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Google Culture

August 2003

What does the term "panfish interrogation" mean to you? To the rightfully proud Doug Gray, it means he scored in Googlewhacking.

Are you lost? Haven't heard about the latest Internet sport?

Googlewhacking involves finding two words that result in a single, solitary result in Google. No fair putting your two words in quotation marks, which limits to an exact match. And your terms must be real words. If you're interested, you can find a list of successful whacks on the Googlewhack web site.

If you're not interested, that's OK too. This column isn't really about Googlewhacking. It's about the plethora of uses and features of Google that you've never heard about.

And also about a fascinating story of "gaming Google"--which means manipulating it. Every enterprise in the country wants to manipulate Google, to be at the top of Google results. And most fail.

But an enterprising college student became famous for his game: during the recent gulf war he manipulated Google so that if you entered in "french military victories" as your search term and clicked the "I'm feeling lucky" button, it returned a results page that asks: "Did you mean 'french military defeats?'" You can read how he did it at www.google-watch.org/newsday.htm.

This is from the Google Watch site, which, if you can believe it, is critical of Google, insisting that "Google's monopoly, algorithms, and privacy policies are undermining the Web."

Interesting site, but I'm among the legions of Google fans. And if you are too, you might try one of the Google fan sites. I like the one titled simply Google Fan. It's here that I learned that my beloved Google News won a Webby award, beating out nominees that included MSNBC and BBC News Online. (Check out the Webby Award winners to find other great sites.)

Google Fan also has a great list of links to other Google-related sites. These range from fun sites to sites that teach you advanced Googling. Among the fun sites are random site generators: click the link and it randomly selects any one of three billion web sites.

Or there's Googlefight.com. You type in two opposing terms and let them fight it out--that is, see side-by-side search results and which had the most. Let's try "University of Iowa" and "Iowa State University." And the winner is . . . University of Iowa, 1.9 million to 1.7 million.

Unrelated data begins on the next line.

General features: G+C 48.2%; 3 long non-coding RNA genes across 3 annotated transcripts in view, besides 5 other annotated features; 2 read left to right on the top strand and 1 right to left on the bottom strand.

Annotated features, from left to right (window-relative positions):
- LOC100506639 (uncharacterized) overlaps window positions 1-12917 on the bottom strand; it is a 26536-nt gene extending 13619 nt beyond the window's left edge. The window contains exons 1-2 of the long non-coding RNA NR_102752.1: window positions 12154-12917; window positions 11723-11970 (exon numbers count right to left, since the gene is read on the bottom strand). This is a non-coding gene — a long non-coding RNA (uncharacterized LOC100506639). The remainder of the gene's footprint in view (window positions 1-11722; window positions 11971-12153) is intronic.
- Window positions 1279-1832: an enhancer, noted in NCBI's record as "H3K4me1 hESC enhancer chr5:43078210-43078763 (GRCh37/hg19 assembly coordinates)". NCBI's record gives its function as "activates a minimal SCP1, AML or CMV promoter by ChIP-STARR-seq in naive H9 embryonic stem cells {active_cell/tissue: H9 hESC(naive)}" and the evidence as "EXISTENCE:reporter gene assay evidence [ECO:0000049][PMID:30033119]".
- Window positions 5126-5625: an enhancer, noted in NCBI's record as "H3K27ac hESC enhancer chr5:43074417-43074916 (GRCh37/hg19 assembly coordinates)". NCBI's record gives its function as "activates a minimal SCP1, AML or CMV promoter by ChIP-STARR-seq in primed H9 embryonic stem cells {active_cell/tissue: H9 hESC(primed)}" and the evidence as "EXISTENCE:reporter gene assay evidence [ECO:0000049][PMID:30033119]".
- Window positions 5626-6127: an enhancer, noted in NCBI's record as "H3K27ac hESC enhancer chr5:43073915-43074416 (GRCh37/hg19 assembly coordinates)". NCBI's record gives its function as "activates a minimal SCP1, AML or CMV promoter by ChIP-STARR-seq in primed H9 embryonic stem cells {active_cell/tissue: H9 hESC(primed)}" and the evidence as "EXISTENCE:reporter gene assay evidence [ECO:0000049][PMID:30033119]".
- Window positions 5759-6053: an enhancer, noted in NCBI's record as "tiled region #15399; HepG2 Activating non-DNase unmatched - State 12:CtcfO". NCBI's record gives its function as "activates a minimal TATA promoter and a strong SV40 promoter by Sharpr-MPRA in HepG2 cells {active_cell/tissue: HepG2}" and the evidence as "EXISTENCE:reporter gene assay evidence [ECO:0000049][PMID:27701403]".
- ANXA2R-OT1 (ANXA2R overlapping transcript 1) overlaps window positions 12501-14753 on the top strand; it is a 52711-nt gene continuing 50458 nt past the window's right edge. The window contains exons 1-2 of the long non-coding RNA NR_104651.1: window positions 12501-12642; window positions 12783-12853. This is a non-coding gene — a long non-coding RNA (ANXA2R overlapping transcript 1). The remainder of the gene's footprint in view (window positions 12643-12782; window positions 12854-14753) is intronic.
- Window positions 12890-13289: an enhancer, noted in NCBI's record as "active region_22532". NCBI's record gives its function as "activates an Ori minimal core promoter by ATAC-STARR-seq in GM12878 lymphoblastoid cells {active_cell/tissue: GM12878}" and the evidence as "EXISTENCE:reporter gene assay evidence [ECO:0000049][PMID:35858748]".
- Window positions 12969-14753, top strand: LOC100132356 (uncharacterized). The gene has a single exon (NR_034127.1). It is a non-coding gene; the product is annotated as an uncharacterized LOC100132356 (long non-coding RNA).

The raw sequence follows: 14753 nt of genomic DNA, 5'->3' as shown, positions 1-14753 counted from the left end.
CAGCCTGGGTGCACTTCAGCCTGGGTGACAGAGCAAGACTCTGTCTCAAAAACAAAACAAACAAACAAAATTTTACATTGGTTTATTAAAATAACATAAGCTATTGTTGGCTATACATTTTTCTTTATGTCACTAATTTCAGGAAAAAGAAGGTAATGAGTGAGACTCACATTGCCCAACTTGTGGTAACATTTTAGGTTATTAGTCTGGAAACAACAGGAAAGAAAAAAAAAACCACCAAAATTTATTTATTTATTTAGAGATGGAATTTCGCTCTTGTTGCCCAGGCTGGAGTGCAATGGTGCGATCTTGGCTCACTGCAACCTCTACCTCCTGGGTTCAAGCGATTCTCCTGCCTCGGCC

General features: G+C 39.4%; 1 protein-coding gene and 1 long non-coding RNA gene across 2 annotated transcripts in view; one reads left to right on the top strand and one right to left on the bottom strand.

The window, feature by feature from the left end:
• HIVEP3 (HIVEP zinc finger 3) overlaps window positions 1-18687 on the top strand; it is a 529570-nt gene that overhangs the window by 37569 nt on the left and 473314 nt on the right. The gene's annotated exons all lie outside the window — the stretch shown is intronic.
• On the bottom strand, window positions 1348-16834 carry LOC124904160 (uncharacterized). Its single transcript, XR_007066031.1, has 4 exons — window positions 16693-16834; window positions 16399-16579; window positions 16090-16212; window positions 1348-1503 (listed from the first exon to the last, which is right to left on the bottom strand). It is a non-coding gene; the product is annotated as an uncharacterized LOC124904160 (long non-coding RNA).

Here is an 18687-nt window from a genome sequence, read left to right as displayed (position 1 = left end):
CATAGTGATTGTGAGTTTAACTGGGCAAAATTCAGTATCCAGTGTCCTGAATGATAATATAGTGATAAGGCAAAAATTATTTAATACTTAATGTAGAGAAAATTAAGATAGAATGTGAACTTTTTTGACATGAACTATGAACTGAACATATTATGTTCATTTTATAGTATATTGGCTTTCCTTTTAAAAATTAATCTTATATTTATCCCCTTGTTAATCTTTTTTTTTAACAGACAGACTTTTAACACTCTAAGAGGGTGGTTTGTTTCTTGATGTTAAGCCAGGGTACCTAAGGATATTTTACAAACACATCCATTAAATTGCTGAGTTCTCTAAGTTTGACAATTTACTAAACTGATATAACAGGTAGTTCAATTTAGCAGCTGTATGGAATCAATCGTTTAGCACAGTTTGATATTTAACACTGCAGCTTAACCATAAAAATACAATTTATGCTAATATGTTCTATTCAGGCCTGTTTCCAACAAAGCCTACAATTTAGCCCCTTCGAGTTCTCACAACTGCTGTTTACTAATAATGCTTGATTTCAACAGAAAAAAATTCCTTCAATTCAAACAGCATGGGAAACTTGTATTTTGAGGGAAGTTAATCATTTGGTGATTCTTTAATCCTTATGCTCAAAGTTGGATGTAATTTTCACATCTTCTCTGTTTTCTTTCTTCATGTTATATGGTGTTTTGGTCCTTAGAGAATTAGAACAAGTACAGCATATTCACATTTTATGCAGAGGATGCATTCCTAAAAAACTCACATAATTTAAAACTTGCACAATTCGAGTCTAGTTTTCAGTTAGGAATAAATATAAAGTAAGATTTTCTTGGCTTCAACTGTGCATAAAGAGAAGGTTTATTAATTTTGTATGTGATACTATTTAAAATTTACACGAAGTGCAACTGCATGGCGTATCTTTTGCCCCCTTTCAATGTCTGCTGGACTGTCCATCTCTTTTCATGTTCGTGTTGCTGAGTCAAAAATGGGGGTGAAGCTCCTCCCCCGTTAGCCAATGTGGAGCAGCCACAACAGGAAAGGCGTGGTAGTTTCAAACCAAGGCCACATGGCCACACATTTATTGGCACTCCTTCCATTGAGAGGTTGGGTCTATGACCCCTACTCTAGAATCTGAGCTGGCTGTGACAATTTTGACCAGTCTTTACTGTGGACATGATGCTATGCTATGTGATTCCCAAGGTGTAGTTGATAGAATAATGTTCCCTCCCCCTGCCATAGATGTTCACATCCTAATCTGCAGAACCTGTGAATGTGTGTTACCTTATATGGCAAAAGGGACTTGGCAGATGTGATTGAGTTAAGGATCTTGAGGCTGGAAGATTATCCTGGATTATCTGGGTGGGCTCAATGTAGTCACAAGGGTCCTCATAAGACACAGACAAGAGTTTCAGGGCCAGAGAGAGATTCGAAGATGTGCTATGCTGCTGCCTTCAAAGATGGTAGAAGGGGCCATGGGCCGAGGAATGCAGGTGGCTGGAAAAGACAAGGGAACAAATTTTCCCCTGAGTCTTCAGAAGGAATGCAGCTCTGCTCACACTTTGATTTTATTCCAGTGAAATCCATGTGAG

Another great directory with a couple hundred links is Google Indicateur. It's here that I found the Elmer Fudd version of Google. How did I ever get along without that?

This site also has a link to Google Labs, which is Google's testing area for new offerings. One that's really cool is Google Viewer. When you do a search, it gives you the results as a sort of slide show. The site info is in a small window at the top, and the site itself appears as a slide. There's a control bar that lets you govern the show, including the speed of presentation.

Another offering is Google Glossary, which lets you find definitions for words, phrases, and acronyms. A search in Google Glossary returns a page of definitions that appear on the web and refers you to related phrases. It also lets you conveniently search the Merriam-Webster Dictionary and Dictionary.com.

To get a sense for the broad range of offerings of Google, go to Google's Tools and Services page. Offerings include Froogle, which is a price comparison search engine, and Google Translate, which lets you translate text or web pages from German, French, Italian, Portuguese, and Spanish. It also lets you do searches within specific languages or countries.

The coolest offering is Google Web APIs. But only if you're a techie. Google actually lets you use its database for free in your own applications. That's one reason why there are so many Google applications out there.

One of the best sites for seeing how this works is Google Hacks. Tara Calishain, a researcher, has programmed a bunch of her own Google implementations. Her Yellow Search provides a simple and clean interface to access Google's phone book search. Her Moogle feature lets you conveniently search for movie reviews. You can even stipulate whether you want it to look for positive or negative reviews.

Whew, is there any doubt that Google is taking over? Let's call it Google Culture. Heck, there's even now a Google Store where you can buy Google logo items.

Now back to my Googlewhacking . . .

© 2003 by Jim Karpen, Ph.D.

E-mail Jim Karpen